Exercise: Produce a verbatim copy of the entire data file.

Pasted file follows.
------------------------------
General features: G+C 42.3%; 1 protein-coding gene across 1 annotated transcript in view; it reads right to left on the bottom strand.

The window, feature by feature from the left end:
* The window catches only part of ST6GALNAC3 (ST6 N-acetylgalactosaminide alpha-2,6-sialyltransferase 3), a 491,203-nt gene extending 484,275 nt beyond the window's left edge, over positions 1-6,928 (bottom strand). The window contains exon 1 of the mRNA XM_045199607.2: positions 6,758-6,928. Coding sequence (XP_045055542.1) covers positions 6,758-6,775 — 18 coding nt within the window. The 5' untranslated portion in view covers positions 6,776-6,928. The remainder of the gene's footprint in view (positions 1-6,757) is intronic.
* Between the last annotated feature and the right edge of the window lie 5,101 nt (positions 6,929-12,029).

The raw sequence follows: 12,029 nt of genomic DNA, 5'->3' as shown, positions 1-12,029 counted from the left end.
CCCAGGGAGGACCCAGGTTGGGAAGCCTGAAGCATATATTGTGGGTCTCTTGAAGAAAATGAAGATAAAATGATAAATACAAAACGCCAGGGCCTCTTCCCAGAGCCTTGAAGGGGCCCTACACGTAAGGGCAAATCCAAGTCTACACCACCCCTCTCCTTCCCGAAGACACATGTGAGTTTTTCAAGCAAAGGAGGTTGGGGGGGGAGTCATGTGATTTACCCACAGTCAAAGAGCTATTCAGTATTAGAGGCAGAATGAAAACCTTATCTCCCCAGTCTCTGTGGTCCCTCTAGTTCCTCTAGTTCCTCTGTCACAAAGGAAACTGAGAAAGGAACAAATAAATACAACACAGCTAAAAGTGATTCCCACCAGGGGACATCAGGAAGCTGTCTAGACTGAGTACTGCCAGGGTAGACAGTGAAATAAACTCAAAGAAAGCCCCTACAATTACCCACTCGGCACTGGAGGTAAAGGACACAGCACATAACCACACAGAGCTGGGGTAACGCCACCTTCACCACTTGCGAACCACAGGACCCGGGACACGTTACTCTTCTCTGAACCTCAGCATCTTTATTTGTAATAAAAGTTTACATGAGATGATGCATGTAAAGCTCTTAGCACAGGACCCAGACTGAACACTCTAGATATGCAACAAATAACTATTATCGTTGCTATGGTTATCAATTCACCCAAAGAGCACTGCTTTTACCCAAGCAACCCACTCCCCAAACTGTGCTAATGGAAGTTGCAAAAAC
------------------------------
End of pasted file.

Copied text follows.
General features: G+C 42.3%; 1 protein-coding gene across 1 annotated transcript in view; it reads right to left on the bottom strand.

The window, feature by feature from the left end:
* The window catches only part of ST6GALNAC3 (ST6 N-acetylgalactosaminide alpha-2,6-sialyltransferase 3), a 491,203-nt gene extending 484,275 nt beyond the window's left edge, over positions 1-6,928 (bottom strand). The window contains exon 1 of the mRNA XM_045199607.2: positions 6,758-6,928. Coding sequence (XP_045055542.1) covers positions 6,758-6,775 — 18 coding nt within the window. The 5' untranslated portion in view covers positions 6,776-6,928. The remainder of the gene's footprint in view (positions 1-6,757) is intronic.
* Between the last annotated feature and the right edge of the window lie 5,101 nt (positions 6,929-12,029).

The raw sequence follows: 12,029 nt of genomic DNA, 5'->3' as shown, positions 1-12,029 counted from the left end.
CCCAGGGAGGACCCAGGTTGGGAAGCCTGAAGCATATATTGTGGGTCTCTTGAAGAAAATGAAGATAAAATGATAAATACAAAACGCCAGGGCCTCTTCCCAGAGCCTTGAAGGGGCCCTACACGTAAGGGCAAATCCAAGTCTACACCACCCCTCTCCTTCCCGAAGACACATGTGAGTTTTTCAAGCAAAGGAGGTTGGGGGGGGAGTCATGTGATTTACCCACAGTCAAAGAGCTATTCAGTATTAGAGGCAGAATGAAAACCTTATCTCCCCAGTCTCTGTGGTCCCTCTAGTTCCTCTAGTTCCTCTGTCACAAAGGAAACTGAGAAAGGAACAAATAAATACAACACAGCTAAAAGTGATTCCCACCAGGGGACATCAGGAAGCTGTCTAGACTGAGTACTGCCAGGGTAGACAGTGAAATAAACTCAAAGAAAGCCCCTACAATTACCCACTCGGCACTGGAGGTAAAGGACACAGCACATAACCACACAGAGCTGGGGTAACGCCACCTTCACCACTTGCGAACCACAGGACCCGGGACACGTTACTCTTCTCTGAACCTCAGCATCTTTATTTGTAATAAAAGTTTACATGAGATGATGCATGTAAAGCTCTTAGCACAGGACCCAGACTGAACACTCTAGATATGCAACAAATAACTATTATCGTTGCTATGGTTATCAATTCACCCAAAGAGCACTGCTTTTACCCAAGCAACCCACTCCCCAAACTGTGCTAATGGAAGTTGCAAAAAC